A few weeks ago, a student asked me if I remembered what happened in the Duke University lacrosse rape case. He was an athlete himself and had heard of an upcoming ESPN documentary on that sad event.
That question served as the motivation behind my second project of the semester — a look at all that went wrong 10 years ago and how a journalism of accountability (similar to what we have been reading about) might have prevented that miscarriage of justice.
If you don’t remember, the Duke case had all the elements of a percolating media volcano — white kids, presumably wealthy white kids, at an elite university taking advantage of a poor uneducated African-American dancer hired to work at a team party. The players were arrested and cries of disgust resonated from all corners of the media landscape.
The problem was, none of it was true, especially not the rape.
I’m not trying to piggyback on my project here, but one thing that did occur to me later was, wouldn’t this have been a perfect case for a watchdog to be watching the media. Because it seems to me this is a perfect example of what happens when news organizations surrender their watchdog responsibilities in exchange for a story too salacious to pass up.
Without getting too far off point — I do recommend the ESPN documentary “Fantastic Lies” if you like to refresh your memories — the media so badly failed the public here that it’s a wonder people trust us at all anymore. Hardly any investigative work was done until one paper, the Raleigh News and Observer, months later realized the facts may not square with the accuser’s story. Of course, by then the indicted players were Public Enemies No. 1, 2 and 3, tossed off the team and told never to return to the Duke campus. What happened to the presumption of innocence?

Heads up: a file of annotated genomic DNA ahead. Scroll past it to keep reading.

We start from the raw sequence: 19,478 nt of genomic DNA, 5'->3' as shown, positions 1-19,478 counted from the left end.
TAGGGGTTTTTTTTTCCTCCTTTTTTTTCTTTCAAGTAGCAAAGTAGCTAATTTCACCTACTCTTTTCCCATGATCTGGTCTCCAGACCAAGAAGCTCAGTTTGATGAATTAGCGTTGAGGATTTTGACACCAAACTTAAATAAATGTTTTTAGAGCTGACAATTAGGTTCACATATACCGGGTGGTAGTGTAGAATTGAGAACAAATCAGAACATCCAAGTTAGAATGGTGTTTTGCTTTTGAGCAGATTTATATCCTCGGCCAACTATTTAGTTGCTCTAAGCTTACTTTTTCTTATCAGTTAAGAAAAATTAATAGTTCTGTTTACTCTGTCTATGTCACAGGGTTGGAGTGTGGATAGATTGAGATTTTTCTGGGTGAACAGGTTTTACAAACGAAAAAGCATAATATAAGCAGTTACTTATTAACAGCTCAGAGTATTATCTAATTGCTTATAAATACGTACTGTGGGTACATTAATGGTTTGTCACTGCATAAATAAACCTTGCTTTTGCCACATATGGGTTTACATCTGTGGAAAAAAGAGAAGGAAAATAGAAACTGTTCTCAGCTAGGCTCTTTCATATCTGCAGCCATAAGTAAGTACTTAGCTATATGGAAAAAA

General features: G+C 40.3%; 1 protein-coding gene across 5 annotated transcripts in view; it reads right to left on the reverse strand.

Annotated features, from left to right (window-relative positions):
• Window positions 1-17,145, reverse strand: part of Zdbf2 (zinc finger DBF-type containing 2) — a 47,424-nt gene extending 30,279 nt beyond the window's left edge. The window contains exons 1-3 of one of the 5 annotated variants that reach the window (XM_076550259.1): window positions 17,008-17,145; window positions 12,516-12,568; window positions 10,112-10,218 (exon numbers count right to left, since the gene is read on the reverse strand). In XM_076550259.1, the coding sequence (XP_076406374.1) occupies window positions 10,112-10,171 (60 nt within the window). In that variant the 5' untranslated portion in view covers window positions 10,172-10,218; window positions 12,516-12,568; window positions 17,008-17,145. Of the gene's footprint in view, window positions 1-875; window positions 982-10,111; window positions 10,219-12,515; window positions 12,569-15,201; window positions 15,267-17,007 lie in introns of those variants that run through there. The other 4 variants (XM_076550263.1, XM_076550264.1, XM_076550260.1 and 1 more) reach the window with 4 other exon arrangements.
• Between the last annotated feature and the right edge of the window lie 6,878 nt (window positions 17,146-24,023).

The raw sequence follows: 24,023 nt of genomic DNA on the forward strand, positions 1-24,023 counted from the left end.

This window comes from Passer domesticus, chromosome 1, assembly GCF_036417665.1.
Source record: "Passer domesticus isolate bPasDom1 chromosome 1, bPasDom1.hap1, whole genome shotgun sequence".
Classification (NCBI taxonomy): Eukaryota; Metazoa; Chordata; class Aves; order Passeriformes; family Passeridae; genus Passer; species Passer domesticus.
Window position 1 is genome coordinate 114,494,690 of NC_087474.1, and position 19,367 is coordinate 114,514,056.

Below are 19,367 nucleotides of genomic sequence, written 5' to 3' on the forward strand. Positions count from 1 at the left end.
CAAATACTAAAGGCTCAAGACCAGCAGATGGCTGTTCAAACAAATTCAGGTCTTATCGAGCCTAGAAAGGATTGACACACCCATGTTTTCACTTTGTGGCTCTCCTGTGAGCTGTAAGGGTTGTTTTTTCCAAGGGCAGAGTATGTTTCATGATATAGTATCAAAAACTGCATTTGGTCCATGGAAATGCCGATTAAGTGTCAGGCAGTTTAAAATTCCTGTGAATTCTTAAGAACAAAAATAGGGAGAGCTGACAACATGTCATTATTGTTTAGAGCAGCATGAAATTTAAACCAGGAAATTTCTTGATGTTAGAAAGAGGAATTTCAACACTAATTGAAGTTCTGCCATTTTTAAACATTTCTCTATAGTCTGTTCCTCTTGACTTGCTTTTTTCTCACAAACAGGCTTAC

Well, it seemed that disappeared the moment the media fixed its wagon to the charismatic district attorney prosecuting the case. The problem was, Michael Nifong was as corrupt as he was charming: He made the whole case up and was later jailed and disbarred for it.
The watchdog role sometimes means we in the media have to look at ourselves too. What responsibilities do we bear when we don’t do the required due diligence; when we buy into a story not because it’s factually accurate but because it fits an ideal narrative?
In the case of the Duke lacrosse players, the potential consequences were quite real — 15 years to life real. But what did that matter to CNN, Sports Illustrated, The New York Times and others who were so quick to buy into the prosecutor’s manufactured reality?
As I said in my project, I hope we learned something from this case. I remain unconvinced that we have.